ENVIRONMENTAL bosses at Marks & Spencer have revealed how York's new Monks Cross store is playing a major role in the brand's bid to become the world's most sustainable retailer.

Not only is the 100,000sq ft store, due to open at the Vangarde Shopping Park on April 10, set to be one of the greenest Marks& Spencer in Britain, but it will become a trailblazer for new sustainable features for the business.

York's store will be one of the company's Sustainable Learning Stores. The concept was introduced in 2011, and sets aside certain branches as "experimental stores" to test and evaluate new operational methods.

The Sustainable Learning Stores form part of the brand's Plan A strategy, which is Marks & Spencer's eco and ethical programme aimed at making the brand the world's most sustainable major retailer by 2015.

Munish Datta, head of Plan A at Marks & Spencer, said: "One of the key commitments we have got is the Sustainable Learning Stores.

"if something we test at these stores is successful we take these features forward and integrate them into our core specifications for new and existing stores and our processes for how we do things.

"We have got seven sustainable learning stores since we introduced them in 2011. The next one is York Monks Cross. We are really delighted to come to York with not just a great retail property but one that's sustainable as well."

The York store will see a number of 'firsts' for the brand based on environmental credentials.

One of those already achieved is the store achieving an energy performance rate of A.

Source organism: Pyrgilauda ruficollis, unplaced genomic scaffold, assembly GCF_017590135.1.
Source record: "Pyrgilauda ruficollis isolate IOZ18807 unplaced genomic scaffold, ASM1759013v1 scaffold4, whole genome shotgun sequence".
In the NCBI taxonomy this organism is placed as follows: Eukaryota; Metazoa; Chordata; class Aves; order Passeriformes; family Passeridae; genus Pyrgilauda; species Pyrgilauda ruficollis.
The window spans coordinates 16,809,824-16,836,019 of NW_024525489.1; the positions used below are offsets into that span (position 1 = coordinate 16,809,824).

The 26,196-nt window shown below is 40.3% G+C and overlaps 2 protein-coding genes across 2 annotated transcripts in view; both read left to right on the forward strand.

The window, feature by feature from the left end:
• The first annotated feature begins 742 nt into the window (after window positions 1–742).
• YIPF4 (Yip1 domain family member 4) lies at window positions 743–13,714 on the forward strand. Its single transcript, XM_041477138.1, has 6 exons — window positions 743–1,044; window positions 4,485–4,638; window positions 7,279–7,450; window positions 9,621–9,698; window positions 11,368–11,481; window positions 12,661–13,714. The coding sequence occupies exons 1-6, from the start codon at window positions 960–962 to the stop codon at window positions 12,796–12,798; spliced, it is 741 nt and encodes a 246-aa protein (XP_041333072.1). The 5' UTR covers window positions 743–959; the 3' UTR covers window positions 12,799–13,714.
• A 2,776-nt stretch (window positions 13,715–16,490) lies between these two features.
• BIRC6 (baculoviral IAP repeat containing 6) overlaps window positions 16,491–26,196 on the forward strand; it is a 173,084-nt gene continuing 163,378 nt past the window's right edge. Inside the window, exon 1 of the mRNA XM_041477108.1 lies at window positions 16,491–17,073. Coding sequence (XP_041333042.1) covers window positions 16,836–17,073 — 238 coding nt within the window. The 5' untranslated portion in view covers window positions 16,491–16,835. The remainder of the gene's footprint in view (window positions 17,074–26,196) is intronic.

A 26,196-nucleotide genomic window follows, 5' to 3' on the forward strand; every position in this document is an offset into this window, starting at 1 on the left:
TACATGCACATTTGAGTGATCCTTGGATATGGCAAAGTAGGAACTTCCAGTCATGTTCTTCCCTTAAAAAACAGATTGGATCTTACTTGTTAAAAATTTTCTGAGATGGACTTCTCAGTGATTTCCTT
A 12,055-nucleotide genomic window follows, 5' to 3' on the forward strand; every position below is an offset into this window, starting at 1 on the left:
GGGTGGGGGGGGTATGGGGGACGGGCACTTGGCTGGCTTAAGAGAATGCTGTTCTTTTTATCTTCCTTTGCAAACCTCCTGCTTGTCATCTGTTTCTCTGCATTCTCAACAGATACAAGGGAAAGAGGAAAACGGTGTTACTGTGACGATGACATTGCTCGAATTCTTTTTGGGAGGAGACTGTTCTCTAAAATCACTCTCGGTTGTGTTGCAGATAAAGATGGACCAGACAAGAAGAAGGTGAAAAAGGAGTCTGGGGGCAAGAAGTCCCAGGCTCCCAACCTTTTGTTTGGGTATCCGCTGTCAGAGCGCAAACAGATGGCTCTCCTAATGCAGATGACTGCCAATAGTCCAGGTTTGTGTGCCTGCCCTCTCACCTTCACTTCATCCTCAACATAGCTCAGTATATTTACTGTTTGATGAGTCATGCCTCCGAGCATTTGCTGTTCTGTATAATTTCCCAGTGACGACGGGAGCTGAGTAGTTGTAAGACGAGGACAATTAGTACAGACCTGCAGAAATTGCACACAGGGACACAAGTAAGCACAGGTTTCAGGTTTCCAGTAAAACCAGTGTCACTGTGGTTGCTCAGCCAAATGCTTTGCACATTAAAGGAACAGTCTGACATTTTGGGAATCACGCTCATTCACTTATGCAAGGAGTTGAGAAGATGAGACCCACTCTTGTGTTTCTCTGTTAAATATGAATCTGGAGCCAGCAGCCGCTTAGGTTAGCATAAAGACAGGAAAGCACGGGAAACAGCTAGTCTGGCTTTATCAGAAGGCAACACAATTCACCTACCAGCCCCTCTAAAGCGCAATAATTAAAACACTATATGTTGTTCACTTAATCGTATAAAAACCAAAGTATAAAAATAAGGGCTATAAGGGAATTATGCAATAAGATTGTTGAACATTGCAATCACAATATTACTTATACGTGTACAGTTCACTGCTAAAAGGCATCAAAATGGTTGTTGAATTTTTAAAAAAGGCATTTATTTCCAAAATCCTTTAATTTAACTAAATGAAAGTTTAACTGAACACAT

Mr Datta said: "It is the first time we have achieved that rating for an M&S store. The York store is 20 per cent more energy efficient and 27 per cent more carbon efficient than earlier built stores. If we opened this store in 2007 it would have been 50 per cent less energy efficient than what it is today."

Another first for the brand at the York store is the installation of 600 solar panels on the roof, which will power the cafe, and ten per cent of the store as a whole.

Mr Datta said: "Following the success of this in York we hope to align this to more of our existing stores in the future.

"We have also maximised the amount of light. We are allowing lots of natural light to reduce the amount of artificial light we have to use.

"We have got 60 architectural roof lights. Also, through using light sensors and dimmers, when it is a bright day in York, and there is lots of sunlight automatically, the artificial lights will be dimmed in the store."

Hot water for the cafe will be heated by a specially designed boiler which uses waste heat coming off equipment in the store, while toilets will be flushed using rainwater collected on the roof.

Mr Datta said: "There's some real firsts at this store in terms of re-using equipment.

"All our food hall areas will be made up of equipment which used to be in other stores.

"Naturally, a brand new store would get completely new equipment but we thought that was an area for making potential carbon savings.

" Almost all of the shelving in the food hall is reused.

"In the clothing department 19 per cent of the signage is made from recycled acrylic."

The store's environmentally friendly credentials will be highlighted externally with a green, 1,800sq ft living wall on the front of the store.

Mr Datta said: "We want to provide habitats, and we have made sure that the plants in the living wall are sympathetic to what grows locally naturally.

"We have learnt that having something as visual as a green living wall really makes our store colleagues behave differently. It makes them think green, and think about energy saving.

"These habitats we are creating are becoming almost a corporate branding for us now."